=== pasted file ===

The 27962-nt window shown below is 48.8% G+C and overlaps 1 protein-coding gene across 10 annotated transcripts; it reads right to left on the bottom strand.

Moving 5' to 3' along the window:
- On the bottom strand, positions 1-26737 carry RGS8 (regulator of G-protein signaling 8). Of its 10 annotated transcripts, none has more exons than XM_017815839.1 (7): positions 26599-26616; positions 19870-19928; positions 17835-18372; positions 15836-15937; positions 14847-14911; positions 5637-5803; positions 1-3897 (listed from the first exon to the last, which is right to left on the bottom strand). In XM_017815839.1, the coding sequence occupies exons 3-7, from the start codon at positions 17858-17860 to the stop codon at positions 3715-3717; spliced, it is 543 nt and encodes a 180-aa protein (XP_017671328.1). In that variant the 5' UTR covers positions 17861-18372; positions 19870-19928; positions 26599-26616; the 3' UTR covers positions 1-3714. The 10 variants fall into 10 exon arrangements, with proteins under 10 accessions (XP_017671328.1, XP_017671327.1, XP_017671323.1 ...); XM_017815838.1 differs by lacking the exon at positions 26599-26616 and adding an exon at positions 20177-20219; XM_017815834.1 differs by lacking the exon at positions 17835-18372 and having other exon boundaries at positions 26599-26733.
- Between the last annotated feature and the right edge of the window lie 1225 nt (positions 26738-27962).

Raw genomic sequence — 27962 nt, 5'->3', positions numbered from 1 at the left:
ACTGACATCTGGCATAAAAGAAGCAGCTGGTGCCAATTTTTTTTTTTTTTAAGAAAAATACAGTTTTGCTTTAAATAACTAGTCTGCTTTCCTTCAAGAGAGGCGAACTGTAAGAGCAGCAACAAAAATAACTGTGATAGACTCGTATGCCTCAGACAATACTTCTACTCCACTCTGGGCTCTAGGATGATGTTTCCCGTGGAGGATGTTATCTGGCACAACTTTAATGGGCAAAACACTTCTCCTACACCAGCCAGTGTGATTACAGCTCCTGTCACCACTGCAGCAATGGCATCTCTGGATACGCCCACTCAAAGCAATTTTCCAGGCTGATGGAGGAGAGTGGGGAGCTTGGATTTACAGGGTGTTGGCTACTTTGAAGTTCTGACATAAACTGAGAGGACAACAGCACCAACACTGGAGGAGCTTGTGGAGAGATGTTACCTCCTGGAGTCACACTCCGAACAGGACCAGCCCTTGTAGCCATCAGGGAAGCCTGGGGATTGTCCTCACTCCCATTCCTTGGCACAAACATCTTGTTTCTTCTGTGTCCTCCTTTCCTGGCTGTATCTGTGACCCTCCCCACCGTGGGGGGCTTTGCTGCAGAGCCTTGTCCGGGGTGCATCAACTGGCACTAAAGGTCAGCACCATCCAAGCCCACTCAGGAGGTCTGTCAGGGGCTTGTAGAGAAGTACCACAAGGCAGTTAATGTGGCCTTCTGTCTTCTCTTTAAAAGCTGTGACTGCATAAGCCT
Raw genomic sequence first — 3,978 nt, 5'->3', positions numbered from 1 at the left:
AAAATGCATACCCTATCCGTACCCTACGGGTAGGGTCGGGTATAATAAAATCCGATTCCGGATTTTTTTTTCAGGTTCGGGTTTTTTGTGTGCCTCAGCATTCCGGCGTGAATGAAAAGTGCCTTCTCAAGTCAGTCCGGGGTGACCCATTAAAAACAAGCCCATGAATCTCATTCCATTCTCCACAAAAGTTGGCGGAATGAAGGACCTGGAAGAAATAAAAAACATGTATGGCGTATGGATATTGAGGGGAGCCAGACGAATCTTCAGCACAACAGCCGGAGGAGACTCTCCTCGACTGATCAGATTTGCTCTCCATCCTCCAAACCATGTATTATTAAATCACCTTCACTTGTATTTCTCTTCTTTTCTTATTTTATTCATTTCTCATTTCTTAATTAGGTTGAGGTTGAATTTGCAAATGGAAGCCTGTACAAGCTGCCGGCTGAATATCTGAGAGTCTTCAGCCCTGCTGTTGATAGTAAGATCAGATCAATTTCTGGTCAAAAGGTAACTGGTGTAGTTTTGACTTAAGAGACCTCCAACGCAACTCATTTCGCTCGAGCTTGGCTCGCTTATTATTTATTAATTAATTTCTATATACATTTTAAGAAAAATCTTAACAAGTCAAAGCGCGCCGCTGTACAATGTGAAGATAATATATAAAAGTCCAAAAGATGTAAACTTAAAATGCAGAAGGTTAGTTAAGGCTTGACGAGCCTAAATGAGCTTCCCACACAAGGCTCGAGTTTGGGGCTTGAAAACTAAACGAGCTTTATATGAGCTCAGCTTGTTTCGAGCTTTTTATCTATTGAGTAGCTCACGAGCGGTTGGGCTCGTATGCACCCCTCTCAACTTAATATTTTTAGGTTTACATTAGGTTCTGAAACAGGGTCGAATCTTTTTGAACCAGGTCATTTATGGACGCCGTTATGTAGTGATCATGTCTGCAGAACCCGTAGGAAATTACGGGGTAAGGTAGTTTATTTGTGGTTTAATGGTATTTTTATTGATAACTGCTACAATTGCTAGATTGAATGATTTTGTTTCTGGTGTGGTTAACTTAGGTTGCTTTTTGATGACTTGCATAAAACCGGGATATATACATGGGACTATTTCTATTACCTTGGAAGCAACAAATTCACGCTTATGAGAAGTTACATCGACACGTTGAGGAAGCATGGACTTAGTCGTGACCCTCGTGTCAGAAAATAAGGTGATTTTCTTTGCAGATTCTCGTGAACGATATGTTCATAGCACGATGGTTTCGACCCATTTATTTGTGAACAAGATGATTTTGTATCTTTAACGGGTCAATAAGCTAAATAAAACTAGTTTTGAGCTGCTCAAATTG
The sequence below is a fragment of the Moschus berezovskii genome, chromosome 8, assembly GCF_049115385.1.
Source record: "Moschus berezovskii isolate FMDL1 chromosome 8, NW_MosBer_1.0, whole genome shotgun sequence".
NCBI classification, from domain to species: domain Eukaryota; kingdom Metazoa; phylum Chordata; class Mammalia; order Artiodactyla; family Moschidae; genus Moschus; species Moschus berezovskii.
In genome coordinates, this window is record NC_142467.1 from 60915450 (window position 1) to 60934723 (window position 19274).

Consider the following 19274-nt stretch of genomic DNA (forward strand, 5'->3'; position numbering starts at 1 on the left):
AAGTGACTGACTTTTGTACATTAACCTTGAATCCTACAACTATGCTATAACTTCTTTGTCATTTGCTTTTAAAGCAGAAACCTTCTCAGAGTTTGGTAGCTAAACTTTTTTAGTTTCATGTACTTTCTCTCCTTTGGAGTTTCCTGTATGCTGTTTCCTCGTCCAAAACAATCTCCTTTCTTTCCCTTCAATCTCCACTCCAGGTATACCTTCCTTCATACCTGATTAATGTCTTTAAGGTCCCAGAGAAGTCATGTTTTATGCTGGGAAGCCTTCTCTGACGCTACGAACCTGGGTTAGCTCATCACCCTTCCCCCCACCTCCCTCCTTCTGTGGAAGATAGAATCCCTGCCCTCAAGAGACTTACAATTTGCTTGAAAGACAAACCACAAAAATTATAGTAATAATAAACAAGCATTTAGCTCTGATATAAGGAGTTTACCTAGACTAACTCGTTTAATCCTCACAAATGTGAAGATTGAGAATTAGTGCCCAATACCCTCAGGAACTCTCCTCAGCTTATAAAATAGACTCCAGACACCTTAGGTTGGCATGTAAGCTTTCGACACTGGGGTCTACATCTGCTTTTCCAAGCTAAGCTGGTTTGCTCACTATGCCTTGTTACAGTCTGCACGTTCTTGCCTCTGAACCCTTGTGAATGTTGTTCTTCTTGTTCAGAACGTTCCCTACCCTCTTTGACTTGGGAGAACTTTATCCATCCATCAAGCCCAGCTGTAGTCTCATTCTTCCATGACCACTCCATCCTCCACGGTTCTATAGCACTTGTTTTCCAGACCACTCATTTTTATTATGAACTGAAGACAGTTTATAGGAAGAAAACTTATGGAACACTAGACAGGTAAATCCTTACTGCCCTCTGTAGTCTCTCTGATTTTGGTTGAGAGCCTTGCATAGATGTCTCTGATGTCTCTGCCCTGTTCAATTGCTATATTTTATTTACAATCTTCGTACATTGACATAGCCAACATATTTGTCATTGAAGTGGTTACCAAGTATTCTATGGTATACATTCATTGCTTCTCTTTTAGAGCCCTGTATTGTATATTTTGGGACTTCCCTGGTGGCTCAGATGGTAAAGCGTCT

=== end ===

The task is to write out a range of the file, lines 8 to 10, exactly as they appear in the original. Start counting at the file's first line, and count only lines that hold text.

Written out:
AAAATGCATACCCTATCCGTACCCTACGGGTAGGGTCGGGTATAATAAAATCCGATTCCGGATTTTTTTTTCAGGTTCGGGTTTTTTGTGTGCCTCAGCATTCCGGCGTGAATGAAAAGTGCCTTCTCAAGTCAGTCCGGGGTGACCCATTAAAAACAAGCCCATGAATCTCATTCCATTCTCCACAAAAGTTGGCGGAATGAAGGACCTGGAAGAAATAAAAAACATGTATGGCGTATGGATATTGAGGGGAGCCAGACGAATCTTCAGCACAACAGCCGGAGGAGACTCTCCTCGACTGATCAGATTTGCTCTCCATCCTCCAAACCATGTATTATTAAATCACCTTCACTTGTATTTCTCTTCTTTTCTTATTTTATTCATTTCTCATTTCTTAATTAGGTTGAGGTTGAATTTGCAAATGGAAGCCTGTACAAGCTGCCGGCTGAATATCTGAGAGTCTTCAGCCCTGCTGTTGATAGTAAGATCAGATCAATTTCTGGTCAAAAGGTAACTGGTGTAGTTTTGACTTAAGAGACCTCCAACGCAACTCATTTCGCTCGAGCTTGGCTCGCTTATTATTTATTAATTAATTTCTATATACATTTTAAGAAAAATCTTAACAAGTCAAAGCGCGCCGCTGTACAATGTGAAGATAATATATAAAAGTCCAAAAGATGTAAACTTAAAATGCAGAAGGTTAGTTAAGGCTTGACGAGCCTAAATGAGCTTCCCACACAAGGCTCGAGTTTGGGGCTTGAAAACTAAACGAGCTTTATATGAGCTCAGCTTGTTTCGAGCTTTTTATCTATTGAGTAGCTCACGAGCGGTTGGGCTCGTATGCACCCCTCTCAACTTAATATTTTTAGGTTTACATTAGGTTCTGAAACAGGGTCGAATCTTTTTGAACCAGGTCATTTATGGACGCCGTTATGTAGTGATCATGTCTGCAGAACCCGTAGGAAATTACGGGGTAAGGTAGTTTATTTGTGGTTTAATGGTATTTTTATTGATAACTGCTACAATTGCTAGATTGAATGATTTTGTTTCTGGTGTGGTTAACTTAGGTTGCTTTTTGATGACTTGCATAAAACCGGGATATATACATGGGACTATTTCTATTACCTTGGAAGCAACAAATTCACGCTTATGAGAAGTTACATCGACACGTTGAGGAAGCATGGACTTAGTCGTGACCCTCGTGTCAGAAAATAAGGTGATTTTCTTTGCAGATTCTCGTGAACGATATGTTCATAGCACGATGGTTTCGACCCATTTATTTGTGAACAAGATGATTTTGTATCTTTAACGGGTCAATAAGCTAAATAAAACTAGTTTTGAGCTGCTCAAATTG
The sequence below is a fragment of the Moschus berezovskii genome, chromosome 8, assembly GCF_049115385.1.
Source record: "Moschus berezovskii isolate FMDL1 chromosome 8, NW_MosBer_1.0, whole genome shotgun sequence".